P110 Sand encroachment onto land:
Towards the Glenelg (river) the sand is rapidly gaining upon the good land. The forest struggles in vain again the intruder….. The drifting of the white sand across heath and forest calls forth most melancholy reflections. How many evils (fire, flood, sand encroachment etc) are there which human foresight, skill and power cannot withstand! Change, too is written upon the face of all things.
P150 magnificent pasture Casterton:
Returning … to the Glenelg at Casterton, I soon exchanged sterility for fertility in a ramble through Wando Vale from four to eight miles north-east of Casterton. The rich black soil was covered with luxuriant grass and a few trees.
P153 Loveliest part of Victoria – Wannon west of Hamilton:
I must now enter into a more particular description of the loveliest part of Victoria – the Valley of the Wannon and the Wannon Downs. The rememberance of my first view of that realm of beauty is ever pleasing to my mind….. I never before saw such sympathy in nature between heaven and earth. …I wondered not at Mitchell’s enthusiasm when he described it (in 1836) as “an open grassy country, extending as far as we could see – hills round and smooth as a carpet – meadows broad and either green as an emerald, or of a rich golden colour from the abundance of a Ranunculus-like flower.”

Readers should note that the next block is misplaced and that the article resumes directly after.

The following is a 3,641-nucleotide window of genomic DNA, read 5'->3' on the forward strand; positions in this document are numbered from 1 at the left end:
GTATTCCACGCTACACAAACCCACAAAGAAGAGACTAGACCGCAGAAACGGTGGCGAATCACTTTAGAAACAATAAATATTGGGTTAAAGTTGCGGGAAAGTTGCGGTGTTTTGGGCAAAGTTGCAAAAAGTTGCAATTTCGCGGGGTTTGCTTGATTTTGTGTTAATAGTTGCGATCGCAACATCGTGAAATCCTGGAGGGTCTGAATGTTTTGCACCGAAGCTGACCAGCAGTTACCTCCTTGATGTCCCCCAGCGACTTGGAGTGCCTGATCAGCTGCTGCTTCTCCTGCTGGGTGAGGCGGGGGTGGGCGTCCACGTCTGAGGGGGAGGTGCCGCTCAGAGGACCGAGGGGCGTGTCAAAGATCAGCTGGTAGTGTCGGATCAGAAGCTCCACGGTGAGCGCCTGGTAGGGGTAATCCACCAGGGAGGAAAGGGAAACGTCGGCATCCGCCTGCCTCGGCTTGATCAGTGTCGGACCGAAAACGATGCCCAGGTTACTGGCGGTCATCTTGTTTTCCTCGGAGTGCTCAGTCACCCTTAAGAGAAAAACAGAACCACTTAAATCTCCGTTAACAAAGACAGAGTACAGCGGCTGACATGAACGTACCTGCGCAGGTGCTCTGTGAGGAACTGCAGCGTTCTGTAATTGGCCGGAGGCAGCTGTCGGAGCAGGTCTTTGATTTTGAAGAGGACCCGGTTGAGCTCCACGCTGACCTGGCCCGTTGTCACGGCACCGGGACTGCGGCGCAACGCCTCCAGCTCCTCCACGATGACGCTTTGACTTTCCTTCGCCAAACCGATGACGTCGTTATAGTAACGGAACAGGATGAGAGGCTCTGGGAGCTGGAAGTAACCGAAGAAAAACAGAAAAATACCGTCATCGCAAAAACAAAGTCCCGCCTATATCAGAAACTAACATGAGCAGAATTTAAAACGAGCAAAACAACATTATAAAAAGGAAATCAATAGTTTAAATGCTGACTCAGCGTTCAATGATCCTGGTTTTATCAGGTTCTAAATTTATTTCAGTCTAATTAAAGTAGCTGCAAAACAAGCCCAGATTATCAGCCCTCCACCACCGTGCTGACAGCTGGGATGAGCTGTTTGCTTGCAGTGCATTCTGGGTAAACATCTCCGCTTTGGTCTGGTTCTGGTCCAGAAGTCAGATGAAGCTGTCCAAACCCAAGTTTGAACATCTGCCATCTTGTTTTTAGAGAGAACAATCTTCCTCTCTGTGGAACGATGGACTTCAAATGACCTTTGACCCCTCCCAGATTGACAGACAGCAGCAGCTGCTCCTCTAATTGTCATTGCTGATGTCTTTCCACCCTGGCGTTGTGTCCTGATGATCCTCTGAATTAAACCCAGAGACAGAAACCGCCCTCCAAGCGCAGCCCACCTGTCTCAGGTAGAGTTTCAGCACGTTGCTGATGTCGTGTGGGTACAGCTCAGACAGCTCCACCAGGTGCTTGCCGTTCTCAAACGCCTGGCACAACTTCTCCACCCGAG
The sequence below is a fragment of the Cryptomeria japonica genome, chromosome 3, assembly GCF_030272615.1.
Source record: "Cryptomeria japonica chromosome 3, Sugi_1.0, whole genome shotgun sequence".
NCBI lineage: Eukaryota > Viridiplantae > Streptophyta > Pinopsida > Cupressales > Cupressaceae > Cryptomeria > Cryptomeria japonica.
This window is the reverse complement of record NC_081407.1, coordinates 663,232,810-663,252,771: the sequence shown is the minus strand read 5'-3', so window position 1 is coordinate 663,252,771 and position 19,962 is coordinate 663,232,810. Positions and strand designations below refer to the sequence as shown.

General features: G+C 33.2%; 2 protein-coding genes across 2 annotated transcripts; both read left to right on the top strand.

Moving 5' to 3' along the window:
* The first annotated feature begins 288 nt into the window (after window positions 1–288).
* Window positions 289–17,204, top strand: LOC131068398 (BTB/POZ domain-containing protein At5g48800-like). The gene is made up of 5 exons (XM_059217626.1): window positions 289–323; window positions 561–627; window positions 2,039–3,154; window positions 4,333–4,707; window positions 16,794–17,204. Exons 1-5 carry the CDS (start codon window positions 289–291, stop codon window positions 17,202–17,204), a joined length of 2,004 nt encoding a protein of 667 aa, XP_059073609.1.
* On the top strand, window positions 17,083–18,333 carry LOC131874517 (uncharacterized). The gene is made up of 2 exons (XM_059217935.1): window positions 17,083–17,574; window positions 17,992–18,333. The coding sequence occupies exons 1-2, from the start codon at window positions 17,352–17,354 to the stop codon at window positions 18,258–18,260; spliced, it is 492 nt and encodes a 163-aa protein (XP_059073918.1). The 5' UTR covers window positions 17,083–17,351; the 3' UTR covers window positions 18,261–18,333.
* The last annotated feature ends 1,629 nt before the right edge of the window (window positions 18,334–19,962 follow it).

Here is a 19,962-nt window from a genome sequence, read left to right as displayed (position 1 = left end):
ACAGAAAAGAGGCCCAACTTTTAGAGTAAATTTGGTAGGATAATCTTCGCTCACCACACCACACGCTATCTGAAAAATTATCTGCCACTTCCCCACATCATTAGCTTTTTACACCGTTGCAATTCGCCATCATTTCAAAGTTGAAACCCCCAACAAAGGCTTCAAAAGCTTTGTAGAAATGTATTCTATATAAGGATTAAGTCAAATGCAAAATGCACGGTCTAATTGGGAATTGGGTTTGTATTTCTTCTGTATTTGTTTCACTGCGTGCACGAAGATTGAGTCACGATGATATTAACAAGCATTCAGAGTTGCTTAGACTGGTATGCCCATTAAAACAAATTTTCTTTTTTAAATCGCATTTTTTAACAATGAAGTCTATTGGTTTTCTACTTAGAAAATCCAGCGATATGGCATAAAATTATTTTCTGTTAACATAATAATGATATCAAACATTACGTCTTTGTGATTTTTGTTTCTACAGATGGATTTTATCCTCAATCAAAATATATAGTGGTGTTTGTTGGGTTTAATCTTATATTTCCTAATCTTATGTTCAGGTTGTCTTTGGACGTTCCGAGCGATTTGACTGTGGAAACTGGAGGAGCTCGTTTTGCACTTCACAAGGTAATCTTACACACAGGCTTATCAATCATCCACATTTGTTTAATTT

P155 Change from spring to summer and bush fires:
In winter the rain so swell the Wannon that if overflows the flats to a great distance. This is all changed in a few months. The Australian sun gathers strength, …he becomes a thorough exacting tyrant, …he drains the earth of the springs and the plant of its juices….In plain English, the grass withers and the whole country has a parched appearance.
This is the season of alarm about fires…. If at the distance of many miles the rolling smoke is seen… homesteads and out-stations instantly prepare their strength to meet the enemy. …Anxiety and fear, but yet determination are all delineated in the face of each as he hurries on. The air can scarcely be breathed. The sun is livid and shines as through a fog. Birds scream wildly by, and the beasts of the earth tremble with dismay. The roar, as of distant stormy waves, booms upon the ear, increasing hastily and violently in sound. Dark masses of smoke come flying on with the fury and speed of a whirlwind. Breaks in the cloudy wall disclose to view the leaping flames.
Gallantly do the men await the conflict and rush to battle with the foe, sack or bough in hand. With a crackling laugh he bounds forward as the Destroyer with his legionary volumes around him.